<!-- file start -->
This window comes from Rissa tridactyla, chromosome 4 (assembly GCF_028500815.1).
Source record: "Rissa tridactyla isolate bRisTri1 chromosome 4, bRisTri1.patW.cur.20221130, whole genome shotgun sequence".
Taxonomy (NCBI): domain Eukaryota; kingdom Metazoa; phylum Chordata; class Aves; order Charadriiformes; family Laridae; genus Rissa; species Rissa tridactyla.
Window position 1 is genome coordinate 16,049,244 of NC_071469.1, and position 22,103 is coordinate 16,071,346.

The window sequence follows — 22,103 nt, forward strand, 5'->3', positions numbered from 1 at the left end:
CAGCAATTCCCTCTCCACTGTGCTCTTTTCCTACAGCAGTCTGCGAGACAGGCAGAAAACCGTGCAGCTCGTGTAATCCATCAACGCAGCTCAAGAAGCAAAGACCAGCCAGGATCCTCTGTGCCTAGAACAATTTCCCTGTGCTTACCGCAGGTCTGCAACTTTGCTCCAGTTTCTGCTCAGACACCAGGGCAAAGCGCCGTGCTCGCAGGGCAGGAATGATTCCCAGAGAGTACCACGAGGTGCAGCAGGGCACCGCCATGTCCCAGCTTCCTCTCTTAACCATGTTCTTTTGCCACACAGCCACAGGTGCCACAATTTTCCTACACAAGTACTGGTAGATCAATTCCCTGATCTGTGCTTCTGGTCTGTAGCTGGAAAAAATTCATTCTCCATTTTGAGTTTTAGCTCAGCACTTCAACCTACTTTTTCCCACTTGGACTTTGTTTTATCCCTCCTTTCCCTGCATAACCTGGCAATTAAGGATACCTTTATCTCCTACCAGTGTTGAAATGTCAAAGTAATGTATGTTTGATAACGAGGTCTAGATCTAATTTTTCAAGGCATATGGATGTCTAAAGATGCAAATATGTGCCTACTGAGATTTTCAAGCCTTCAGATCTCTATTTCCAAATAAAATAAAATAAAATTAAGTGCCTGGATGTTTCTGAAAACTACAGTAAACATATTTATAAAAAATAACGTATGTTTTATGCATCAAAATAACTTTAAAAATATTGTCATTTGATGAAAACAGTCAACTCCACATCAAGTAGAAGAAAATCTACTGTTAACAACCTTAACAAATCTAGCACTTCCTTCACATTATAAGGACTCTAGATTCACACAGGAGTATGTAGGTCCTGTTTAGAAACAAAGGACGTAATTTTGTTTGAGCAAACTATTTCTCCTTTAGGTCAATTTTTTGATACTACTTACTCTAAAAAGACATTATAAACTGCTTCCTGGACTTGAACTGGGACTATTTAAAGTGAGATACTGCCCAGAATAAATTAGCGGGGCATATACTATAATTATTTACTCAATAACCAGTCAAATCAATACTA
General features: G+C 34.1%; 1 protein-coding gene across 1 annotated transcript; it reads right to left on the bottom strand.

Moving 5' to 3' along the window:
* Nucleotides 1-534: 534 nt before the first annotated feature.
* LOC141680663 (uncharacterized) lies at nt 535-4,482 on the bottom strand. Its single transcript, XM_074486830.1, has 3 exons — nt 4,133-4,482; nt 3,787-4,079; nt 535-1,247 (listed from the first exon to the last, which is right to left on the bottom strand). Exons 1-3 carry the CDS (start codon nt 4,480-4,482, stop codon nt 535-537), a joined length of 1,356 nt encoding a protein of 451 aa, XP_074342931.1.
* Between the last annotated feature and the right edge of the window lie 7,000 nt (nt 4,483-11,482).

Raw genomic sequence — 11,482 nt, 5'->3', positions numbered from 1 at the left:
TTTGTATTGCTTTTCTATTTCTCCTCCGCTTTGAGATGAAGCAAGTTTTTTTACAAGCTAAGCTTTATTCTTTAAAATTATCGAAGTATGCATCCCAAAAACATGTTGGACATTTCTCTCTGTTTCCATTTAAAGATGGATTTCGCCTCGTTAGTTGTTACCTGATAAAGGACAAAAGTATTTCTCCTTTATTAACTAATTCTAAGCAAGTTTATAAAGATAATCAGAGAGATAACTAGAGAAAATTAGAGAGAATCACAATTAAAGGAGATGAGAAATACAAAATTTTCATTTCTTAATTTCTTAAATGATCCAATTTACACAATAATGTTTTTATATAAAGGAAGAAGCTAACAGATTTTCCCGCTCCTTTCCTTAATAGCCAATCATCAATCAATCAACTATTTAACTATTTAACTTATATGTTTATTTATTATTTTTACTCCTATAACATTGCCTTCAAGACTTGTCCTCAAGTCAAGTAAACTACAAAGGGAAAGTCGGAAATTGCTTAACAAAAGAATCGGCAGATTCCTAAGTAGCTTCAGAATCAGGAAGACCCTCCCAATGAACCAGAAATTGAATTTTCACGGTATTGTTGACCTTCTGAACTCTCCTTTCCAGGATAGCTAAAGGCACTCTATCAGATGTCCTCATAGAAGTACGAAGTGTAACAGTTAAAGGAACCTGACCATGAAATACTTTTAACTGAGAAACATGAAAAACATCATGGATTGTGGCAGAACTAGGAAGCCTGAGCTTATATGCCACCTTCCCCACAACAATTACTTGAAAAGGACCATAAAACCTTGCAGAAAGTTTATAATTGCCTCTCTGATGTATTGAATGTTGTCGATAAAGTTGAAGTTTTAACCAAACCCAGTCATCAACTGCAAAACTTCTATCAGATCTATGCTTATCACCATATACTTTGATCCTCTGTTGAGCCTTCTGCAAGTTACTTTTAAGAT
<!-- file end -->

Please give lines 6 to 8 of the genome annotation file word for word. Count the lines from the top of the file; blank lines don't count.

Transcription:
CAGCAATTCCCTCTCCACTGTGCTCTTTTCCTACAGCAGTCTGCGAGACAGGCAGAAAACCGTGCAGCTCGTGTAATCCATCAACGCAGCTCAAGAAGCAAAGACCAGCCAGGATCCTCTGTGCCTAGAACAATTTCCCTGTGCTTACCGCAGGTCTGCAACTTTGCTCCAGTTTCTGCTCAGACACCAGGGCAAAGCGCCGTGCTCGCAGGGCAGGAATGATTCCCAGAGAGTACCACGAGGTGCAGCAGGGCACCGCCATGTCCCAGCTTCCTCTCTTAACCATGTTCTTTTGCCACACAGCCACAGGTGCCACAATTTTCCTACACAAGTACTGGTAGATCAATTCCCTGATCTGTGCTTCTGGTCTGTAGCTGGAAAAAATTCATTCTCCATTTTGAGTTTTAGCTCAGCACTTCAACCTACTTTTTCCCACTTGGACTTTGTTTTATCCCTCCTTTCCCTGCATAACCTGGCAATTAAGGATACCTTTATCTCCTACCAGTGTTGAAATGTCAAAGTAATGTATGTTTGATAACGAGGTCTAGATCTAATTTTTCAAGGCATATGGATGTCTAAAGATGCAAATATGTGCCTACTGAGATTTTCAAGCCTTCAGATCTCTATTTCCAAATAAAATAAAATAAAATTAAGTGCCTGGATGTTTCTGAAAACTACAGTAAACATATTTATAAAAAATAACGTATGTTTTATGCATCAAAATAACTTTAAAAATATTGTCATTTGATGAAAACAGTCAACTCCACATCAAGTAGAAGAAAATCTACTGTTAACAACCTTAACAAATCTAGCACTTCCTTCACATTATAAGGACTCTAGATTCACACAGGAGTATGTAGGTCCTGTTTAGAAACAAAGGACGTAATTTTGTTTGAGCAAACTATTTCTCCTTTAGGTCAATTTTTTGATACTACTTACTCTAAAAAGACATTATAAACTGCTTCCTGGACTTGAACTGGGACTATTTAAAGTGAGATACTGCCCAGAATAAATTAGCGGGGCATATACTATAATTATTTACTCAATAACCAGTCAAATCAATACTA
General features: G+C 34.1%; 1 protein-coding gene across 1 annotated transcript; it reads right to left on the bottom strand.

Moving 5' to 3' along the window: